How to Avoid Incorrectly Treating a Worker as an Independent Contractor.

The penalties for incorrectly treating a worker as an independent contractor are significant. Consider these factors before deciding whether to treat a worker as a contractor.

Many business owners want to use independent contractors to complete certain tasks rather than hiring employees. There are advantages to hiring an independent contractor. First, instead of paying significant overhead costs for an employee – including taxes, benefits and insurance – you pay a contractor only for the end result. Second, hiring a contractor involves a smaller administrative workload. An owner need only file IRS Form MISC-1099 as opposed to dealing with the numerous forms and deductions required for a regular employee. It is important not to treat your contractor like an employee. The penalties for incorrectly labeling a worker as a contractor can be costly. An owner is responsible for the employer taxes for failure to withhold as well as a portion of the employee’s taxes that were not paid. You must file MISC-1099 for each contractor that you paid in excess of $600.00 during the year. Failure to file could double your percentage of the employee taxes you may owe should you determine that your contractor was actually an employee.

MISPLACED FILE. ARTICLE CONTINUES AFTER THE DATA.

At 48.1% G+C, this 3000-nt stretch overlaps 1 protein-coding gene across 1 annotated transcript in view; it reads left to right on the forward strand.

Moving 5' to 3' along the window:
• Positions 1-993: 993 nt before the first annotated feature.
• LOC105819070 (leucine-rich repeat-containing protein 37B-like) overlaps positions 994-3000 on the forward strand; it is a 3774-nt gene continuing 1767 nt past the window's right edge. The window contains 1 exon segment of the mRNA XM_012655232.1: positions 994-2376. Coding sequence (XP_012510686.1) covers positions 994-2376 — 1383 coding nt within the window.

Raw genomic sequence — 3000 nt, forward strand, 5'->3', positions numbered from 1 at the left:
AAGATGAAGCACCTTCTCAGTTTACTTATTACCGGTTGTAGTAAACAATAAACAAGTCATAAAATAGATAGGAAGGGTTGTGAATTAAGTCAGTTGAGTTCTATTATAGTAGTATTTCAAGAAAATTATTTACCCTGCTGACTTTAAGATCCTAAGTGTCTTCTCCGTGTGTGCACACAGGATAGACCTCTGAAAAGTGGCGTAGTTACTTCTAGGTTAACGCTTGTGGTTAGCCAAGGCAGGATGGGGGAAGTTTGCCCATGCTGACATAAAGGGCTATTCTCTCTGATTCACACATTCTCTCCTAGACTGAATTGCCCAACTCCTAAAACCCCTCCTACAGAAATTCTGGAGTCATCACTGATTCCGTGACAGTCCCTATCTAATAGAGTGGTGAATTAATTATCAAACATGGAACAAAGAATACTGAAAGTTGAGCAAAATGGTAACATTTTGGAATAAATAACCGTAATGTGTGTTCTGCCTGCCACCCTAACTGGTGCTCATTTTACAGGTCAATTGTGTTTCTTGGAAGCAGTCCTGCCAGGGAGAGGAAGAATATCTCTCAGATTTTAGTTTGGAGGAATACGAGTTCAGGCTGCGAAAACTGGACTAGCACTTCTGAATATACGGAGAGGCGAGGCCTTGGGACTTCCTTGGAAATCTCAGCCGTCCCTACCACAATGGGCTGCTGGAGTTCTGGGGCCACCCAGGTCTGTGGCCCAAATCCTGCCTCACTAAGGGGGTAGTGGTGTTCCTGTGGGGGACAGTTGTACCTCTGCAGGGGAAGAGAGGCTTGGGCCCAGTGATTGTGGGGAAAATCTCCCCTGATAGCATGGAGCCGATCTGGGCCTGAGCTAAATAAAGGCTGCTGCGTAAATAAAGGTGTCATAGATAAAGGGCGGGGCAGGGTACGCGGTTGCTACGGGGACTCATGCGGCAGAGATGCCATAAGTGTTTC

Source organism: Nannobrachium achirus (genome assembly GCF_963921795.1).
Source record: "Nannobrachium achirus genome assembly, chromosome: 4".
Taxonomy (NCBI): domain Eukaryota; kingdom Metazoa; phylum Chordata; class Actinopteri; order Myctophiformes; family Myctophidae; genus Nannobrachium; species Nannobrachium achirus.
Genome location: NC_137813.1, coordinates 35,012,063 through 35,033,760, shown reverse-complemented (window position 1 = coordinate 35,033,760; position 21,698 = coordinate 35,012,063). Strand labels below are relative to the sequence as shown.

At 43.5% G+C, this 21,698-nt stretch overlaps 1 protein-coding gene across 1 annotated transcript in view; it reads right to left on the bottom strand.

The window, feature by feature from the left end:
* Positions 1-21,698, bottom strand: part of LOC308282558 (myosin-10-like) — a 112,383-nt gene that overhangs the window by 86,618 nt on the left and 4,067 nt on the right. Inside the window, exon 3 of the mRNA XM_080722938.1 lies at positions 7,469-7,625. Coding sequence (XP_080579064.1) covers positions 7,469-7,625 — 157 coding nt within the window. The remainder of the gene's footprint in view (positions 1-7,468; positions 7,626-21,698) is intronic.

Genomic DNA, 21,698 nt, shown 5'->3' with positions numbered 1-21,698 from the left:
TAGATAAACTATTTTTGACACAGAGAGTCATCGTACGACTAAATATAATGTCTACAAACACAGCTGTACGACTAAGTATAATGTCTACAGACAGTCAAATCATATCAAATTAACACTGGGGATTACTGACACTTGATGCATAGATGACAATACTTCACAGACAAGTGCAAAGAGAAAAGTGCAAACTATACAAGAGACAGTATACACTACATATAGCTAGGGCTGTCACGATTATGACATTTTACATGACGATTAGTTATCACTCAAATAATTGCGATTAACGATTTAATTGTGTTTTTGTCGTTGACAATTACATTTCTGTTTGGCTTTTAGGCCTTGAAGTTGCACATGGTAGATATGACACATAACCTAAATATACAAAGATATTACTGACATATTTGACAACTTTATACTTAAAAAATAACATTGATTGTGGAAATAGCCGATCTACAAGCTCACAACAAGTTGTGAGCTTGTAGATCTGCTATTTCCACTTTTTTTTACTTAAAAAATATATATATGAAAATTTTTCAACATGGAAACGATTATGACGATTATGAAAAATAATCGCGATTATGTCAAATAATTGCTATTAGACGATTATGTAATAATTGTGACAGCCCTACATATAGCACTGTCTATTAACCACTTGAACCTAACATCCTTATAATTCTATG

If the answer is "Yes" to the following questions the worker is probably an employee:

1. Does the owner provide instructions to the worker about when, where and how he or she is to perform the work?
2. Does the owner provide training to the worker?
3. Are the services provided by the worker integrated into the owner’s business operations?
4. Must the services be rendered personally by the worker?
5. Does the owner hire, supervise and pay assistants to the worker?
6. Is there a continuing relationship between the owner and the worker?
7. Does the owner set the work hours and schedule?
8. Does the worker devote substantially full time to the business of the owner?
9. Is the work performed on the owner’s premises?
10. Is the worker required to perform the services in an order or sequence set by the owner?
11. Is the worker required to submit oral or written reports to the owner?
12. Is the worker paid by the hour, week or month?
13. Does the owner have the right to discharge the worker at will?
14. Can the worker terminate his or her relationship any time he or she wishes without incurring liability to the owner?
15. Does the owner pay the business or traveling expenses of the worker?

Have you considered a human resource audit to help you avoid incorrectly treating a worker as an independent contractor?